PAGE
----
“Just what I wanted!” exclaimed John Baker, who had recently become President of the National Association of Audubon Societies. He was speaking to Millicent Todd Bingham who had just offered him the opportunity to purchase 33 acres on the north end of Hog Island in Muscongus Bay. The year was 1935, and he was looking to establish a camp to train teachers and youth leaders in field ecology so that they could return to their communities and introduce this new approach to the study of natural history.
More than 50,000 students were campers at Hog Island and their record of service to the Audubon cause has been impressive.
Roger Tory Peterson had done an environmental inventory and found it to be an ideal habitat, so John Baker hired a young Latin teacher named Carl Buchheister to be the first director of this new experimental program. The camp opened in June of 1936 and was an immediate success. During the next 60 years, more than 50,000 students were campers at Hog Island and their record of service to the Audubon cause has been impressive. Staff, students assistants, and campers have fanned out into leadership positions in education and many have continued work within the Audubon Society and its chapters nationwide.
In spite of its success and a large body of loyal alumni, there has never been an organized group to support the camp and its programs. The buildings and infrastructure were inherited from a summer colony, “Point Breeze Inn and Bungalows,” which operated in the early years of this century, and they are now in dire need of refurbishing. There is also need for scholarship funding and money to start an endowment.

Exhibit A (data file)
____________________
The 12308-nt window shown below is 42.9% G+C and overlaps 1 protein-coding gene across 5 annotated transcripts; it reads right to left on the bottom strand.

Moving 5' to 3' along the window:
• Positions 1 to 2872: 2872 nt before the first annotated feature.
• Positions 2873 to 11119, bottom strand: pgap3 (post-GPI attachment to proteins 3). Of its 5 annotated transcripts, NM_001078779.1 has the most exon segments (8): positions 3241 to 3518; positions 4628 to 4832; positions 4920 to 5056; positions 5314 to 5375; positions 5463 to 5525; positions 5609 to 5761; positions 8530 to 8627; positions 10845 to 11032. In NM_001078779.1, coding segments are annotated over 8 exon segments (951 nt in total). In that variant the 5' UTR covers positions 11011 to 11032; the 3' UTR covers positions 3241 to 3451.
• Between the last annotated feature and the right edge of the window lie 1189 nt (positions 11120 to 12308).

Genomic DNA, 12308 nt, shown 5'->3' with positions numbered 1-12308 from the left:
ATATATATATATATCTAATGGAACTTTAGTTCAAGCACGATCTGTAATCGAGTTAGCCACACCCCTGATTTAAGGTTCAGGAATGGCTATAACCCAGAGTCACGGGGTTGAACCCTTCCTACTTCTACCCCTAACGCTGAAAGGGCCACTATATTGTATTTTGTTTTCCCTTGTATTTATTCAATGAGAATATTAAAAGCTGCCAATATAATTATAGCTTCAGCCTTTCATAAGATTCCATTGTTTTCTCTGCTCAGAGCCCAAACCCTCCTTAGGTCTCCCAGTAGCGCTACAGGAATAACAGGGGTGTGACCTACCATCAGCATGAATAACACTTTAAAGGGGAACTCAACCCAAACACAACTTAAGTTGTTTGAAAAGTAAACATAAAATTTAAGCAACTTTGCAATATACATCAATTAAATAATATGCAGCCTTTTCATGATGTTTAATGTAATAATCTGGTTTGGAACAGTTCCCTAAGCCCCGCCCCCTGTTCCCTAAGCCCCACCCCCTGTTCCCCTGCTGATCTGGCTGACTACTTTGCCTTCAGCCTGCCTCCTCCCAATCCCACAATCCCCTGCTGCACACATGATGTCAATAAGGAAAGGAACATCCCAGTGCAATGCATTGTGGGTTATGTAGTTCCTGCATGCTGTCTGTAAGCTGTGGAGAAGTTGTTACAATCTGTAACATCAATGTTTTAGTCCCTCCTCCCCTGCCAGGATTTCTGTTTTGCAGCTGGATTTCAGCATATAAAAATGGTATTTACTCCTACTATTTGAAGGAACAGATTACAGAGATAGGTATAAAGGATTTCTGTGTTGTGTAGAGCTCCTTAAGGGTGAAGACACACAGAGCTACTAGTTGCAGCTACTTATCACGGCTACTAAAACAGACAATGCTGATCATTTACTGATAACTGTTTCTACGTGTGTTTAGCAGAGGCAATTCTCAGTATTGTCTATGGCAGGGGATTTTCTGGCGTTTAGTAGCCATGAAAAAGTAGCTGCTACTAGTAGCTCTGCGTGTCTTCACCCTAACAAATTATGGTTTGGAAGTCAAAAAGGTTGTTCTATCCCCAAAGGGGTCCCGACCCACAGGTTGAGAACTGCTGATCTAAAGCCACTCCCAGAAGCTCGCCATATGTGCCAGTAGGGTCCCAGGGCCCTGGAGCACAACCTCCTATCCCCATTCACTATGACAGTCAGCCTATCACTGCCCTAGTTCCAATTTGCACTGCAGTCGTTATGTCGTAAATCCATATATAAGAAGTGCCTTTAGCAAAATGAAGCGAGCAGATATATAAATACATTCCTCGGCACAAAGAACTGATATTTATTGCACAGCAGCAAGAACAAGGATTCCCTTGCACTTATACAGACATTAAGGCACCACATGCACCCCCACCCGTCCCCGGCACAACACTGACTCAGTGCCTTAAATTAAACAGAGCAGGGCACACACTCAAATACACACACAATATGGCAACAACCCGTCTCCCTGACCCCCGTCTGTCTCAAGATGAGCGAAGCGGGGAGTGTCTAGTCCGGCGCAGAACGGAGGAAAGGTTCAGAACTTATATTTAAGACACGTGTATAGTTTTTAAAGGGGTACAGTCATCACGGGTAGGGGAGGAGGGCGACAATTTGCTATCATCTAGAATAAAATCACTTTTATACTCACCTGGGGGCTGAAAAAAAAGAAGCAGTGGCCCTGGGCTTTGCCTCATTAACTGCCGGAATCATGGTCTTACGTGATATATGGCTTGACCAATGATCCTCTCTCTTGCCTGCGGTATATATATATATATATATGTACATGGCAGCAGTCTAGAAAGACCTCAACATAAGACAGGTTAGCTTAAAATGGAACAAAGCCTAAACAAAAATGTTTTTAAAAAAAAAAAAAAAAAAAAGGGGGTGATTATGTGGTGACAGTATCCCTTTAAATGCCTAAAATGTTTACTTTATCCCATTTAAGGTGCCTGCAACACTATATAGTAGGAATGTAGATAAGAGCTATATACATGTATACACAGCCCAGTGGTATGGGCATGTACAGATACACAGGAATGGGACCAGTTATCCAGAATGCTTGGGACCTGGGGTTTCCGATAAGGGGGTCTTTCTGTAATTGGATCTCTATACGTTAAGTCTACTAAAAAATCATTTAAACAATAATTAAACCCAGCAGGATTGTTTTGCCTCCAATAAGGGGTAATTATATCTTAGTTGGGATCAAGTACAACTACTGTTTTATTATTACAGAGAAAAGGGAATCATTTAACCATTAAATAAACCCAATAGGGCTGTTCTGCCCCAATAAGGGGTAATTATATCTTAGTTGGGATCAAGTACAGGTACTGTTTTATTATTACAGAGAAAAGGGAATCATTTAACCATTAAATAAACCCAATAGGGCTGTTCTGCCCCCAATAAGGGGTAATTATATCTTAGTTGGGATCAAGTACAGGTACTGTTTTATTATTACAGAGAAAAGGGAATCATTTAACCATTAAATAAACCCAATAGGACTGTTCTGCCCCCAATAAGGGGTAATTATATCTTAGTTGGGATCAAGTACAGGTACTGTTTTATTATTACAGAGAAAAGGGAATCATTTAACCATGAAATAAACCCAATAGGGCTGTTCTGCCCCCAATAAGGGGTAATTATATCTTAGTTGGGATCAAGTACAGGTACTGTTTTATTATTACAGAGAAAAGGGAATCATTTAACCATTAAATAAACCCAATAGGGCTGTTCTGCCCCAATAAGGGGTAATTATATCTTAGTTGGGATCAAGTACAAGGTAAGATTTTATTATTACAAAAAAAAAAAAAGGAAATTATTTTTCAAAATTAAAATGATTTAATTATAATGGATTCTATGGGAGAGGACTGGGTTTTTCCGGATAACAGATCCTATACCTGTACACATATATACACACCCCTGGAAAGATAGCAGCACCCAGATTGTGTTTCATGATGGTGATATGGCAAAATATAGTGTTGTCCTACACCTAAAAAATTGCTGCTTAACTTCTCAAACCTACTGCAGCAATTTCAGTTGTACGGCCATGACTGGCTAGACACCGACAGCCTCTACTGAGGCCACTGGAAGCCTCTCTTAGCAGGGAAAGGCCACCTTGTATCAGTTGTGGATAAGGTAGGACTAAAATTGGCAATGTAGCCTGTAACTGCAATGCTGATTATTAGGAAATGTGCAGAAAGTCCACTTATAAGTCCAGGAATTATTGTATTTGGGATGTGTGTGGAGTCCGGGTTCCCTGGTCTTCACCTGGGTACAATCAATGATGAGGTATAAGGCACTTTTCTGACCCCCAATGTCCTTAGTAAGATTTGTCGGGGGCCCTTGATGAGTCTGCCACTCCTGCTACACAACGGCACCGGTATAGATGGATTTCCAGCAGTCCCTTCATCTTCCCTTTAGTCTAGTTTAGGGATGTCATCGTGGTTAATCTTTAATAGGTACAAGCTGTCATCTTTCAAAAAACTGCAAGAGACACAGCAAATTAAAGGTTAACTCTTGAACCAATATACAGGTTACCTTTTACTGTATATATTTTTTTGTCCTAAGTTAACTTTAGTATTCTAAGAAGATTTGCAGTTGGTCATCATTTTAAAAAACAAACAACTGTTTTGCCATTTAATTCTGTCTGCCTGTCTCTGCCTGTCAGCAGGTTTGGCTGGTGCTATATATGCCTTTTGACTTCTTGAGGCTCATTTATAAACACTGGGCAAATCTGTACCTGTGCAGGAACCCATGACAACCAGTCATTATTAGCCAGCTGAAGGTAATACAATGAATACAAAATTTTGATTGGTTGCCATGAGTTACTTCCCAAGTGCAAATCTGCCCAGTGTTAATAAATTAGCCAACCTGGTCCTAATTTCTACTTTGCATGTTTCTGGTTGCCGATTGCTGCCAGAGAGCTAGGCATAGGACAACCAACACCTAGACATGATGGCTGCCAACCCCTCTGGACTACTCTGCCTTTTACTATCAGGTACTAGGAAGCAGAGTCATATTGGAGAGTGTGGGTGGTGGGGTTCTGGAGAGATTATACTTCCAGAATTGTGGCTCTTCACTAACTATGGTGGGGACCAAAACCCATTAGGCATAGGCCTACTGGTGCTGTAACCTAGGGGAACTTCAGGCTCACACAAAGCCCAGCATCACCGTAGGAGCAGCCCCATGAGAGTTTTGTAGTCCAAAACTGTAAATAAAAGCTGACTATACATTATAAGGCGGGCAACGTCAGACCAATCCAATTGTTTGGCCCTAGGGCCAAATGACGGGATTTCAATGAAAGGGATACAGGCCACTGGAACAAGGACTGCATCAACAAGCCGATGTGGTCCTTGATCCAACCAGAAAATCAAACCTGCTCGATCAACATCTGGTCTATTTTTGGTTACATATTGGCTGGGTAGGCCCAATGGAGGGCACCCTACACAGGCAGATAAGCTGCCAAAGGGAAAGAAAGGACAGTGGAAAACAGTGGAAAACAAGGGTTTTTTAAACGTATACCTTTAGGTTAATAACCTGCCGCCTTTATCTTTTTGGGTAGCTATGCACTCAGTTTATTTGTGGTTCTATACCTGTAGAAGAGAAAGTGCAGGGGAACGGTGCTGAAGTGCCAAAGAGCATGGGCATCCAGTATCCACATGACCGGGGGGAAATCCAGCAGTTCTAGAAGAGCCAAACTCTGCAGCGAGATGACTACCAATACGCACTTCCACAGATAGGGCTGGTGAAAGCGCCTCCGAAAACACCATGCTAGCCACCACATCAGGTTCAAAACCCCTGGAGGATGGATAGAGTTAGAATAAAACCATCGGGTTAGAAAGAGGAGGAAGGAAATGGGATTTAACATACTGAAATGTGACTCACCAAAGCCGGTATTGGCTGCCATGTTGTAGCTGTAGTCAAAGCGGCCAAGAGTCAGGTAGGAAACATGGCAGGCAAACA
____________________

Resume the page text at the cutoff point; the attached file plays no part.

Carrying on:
The idea of the Friends of Hog Island originated early in the spring of 1998 at a meeting of Bart and Ginny Cadbury, Sam Hands, and Robbie Rubly-Burgraff. In April, the four met again to develop the idea further. The group sent invitations to about 60 former staff members, campers, student assistants, and friends of the Audubon Camp in Maine. From all invitees, 25 people gathered at Hog Island for a weekend of hard work and good fellowship and to explore ways and means to support the camp and provide for its future welfare. Audubon President John Flicker joined the group on Saturday morning to help visualize goals and provided suggestions for implementing them.
Resolution by Friends of Hog Island
July 25, 1998
Inasmuch as there appears to be an urgent need to develop a coherent plan to keep the Audubon Camp on Hog Island functioning at the level of excellence which has characterized its history, we, the newly formed Friends of Hog island wish to propose a partnership with the National Audubon Society to address several concerns identified in our initial meeting.
These concerns are:
1. The need for a full time director of the Maine Camp.
2. The need to advertise and market the camp in such a way as to cover the costs of operation.
3. The need to reach out to former staff, alumni and their communities to create a fund to finance capital improvements and infrastructure renewal.